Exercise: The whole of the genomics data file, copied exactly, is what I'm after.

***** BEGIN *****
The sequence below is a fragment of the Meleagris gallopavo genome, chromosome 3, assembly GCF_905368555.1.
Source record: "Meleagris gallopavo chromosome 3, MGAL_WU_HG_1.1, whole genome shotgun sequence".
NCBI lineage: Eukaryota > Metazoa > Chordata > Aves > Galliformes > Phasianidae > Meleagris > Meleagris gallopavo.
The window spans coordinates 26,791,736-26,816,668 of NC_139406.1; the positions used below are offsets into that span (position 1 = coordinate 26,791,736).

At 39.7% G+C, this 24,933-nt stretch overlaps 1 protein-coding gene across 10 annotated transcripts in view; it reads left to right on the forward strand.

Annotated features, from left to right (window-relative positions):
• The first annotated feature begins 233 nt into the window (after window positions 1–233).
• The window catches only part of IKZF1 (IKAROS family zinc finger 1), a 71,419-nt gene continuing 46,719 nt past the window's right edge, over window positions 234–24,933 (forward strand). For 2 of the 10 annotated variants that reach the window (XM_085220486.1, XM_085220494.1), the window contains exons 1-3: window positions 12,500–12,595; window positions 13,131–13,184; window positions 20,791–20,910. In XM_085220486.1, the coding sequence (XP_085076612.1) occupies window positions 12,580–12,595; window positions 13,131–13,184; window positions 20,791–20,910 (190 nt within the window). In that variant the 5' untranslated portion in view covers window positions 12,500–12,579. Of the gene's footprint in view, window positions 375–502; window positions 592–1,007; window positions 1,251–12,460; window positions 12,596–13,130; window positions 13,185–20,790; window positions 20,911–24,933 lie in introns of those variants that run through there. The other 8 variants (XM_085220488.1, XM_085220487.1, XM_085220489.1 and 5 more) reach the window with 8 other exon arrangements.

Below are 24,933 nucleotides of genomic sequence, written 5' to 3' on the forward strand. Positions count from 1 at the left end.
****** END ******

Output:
The sequence below is a fragment of the Meleagris gallopavo genome, chromosome 3, assembly GCF_905368555.1.
Source record: "Meleagris gallopavo chromosome 3, MGAL_WU_HG_1.1, whole genome shotgun sequence".
NCBI lineage: Eukaryota > Metazoa > Chordata > Aves > Galliformes > Phasianidae > Meleagris > Meleagris gallopavo.
The window spans coordinates 26,791,736-26,816,668 of NC_139406.1; the positions used below are offsets into that span (position 1 = coordinate 26,791,736).

At 39.7% G+C, this 24,933-nt stretch overlaps 1 protein-coding gene across 10 annotated transcripts in view; it reads left to right on the forward strand.

Annotated features, from left to right (window-relative positions):
• The first annotated feature begins 233 nt into the window (after window positions 1–233).
• The window catches only part of IKZF1 (IKAROS family zinc finger 1), a 71,419-nt gene continuing 46,719 nt past the window's right edge, over window positions 234–24,933 (forward strand). For 2 of the 10 annotated variants that reach the window (XM_085220486.1, XM_085220494.1), the window contains exons 1-3: window positions 12,500–12,595; window positions 13,131–13,184; window positions 20,791–20,910. In XM_085220486.1, the coding sequence (XP_085076612.1) occupies window positions 12,580–12,595; window positions 13,131–13,184; window positions 20,791–20,910 (190 nt within the window). In that variant the 5' untranslated portion in view covers window positions 12,500–12,579. Of the gene's footprint in view, window positions 375–502; window positions 592–1,007; window positions 1,251–12,460; window positions 12,596–13,130; window positions 13,185–20,790; window positions 20,911–24,933 lie in introns of those variants that run through there. The other 8 variants (XM_085220488.1, XM_085220487.1, XM_085220489.1 and 5 more) reach the window with 8 other exon arrangements.

Below are 24,933 nucleotides of genomic sequence, written 5' to 3' on the forward strand. Positions count from 1 at the left end.